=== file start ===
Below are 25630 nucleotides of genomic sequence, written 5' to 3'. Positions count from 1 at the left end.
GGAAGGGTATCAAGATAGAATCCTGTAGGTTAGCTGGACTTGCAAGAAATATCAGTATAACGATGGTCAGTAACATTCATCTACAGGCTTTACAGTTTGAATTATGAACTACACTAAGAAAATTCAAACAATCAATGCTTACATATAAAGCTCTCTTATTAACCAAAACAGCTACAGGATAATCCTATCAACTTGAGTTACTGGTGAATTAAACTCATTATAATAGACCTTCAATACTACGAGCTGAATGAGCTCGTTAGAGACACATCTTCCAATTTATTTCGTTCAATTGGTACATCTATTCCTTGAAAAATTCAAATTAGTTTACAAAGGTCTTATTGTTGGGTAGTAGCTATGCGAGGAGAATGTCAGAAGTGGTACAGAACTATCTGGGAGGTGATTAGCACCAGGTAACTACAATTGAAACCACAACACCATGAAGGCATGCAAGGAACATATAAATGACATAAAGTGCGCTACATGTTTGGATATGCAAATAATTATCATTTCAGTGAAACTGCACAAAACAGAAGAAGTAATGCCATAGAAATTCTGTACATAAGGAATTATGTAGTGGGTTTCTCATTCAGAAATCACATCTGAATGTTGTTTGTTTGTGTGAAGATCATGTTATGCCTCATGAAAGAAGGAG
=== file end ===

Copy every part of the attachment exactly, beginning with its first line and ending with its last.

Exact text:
Below are 25630 nucleotides of genomic sequence, written 5' to 3'. Positions count from 1 at the left end.
GGAAGGGTATCAAGATAGAATCCTGTAGGTTAGCTGGACTTGCAAGAAATATCAGTATAACGATGGTCAGTAACATTCATCTACAGGCTTTACAGTTTGAATTATGAACTACACTAAGAAAATTCAAACAATCAATGCTTACATATAAAGCTCTCTTATTAACCAAAACAGCTACAGGATAATCCTATCAACTTGAGTTACTGGTGAATTAAACTCATTATAATAGACCTTCAATACTACGAGCTGAATGAGCTCGTTAGAGACACATCTTCCAATTTATTTCGTTCAATTGGTACATCTATTCCTTGAAAAATTCAAATTAGTTTACAAAGGTCTTATTGTTGGGTAGTAGCTATGCGAGGAGAATGTCAGAAGTGGTACAGAACTATCTGGGAGGTGATTAGCACCAGGTAACTACAATTGAAACCACAACACCATGAAGGCATGCAAGGAACATATAAATGACATAAAGTGCGCTACATGTTTGGATATGCAAATAATTATCATTTCAGTGAAACTGCACAAAACAGAAGAAGTAATGCCATAGAAATTCTGTACATAAGGAATTATGTAGTGGGTTTCTCATTCAGAAATCACATCTGAATGTTGTTTGTTTGTGTGAAGATCATGTTATGCCTCATGAAAGAAGGAG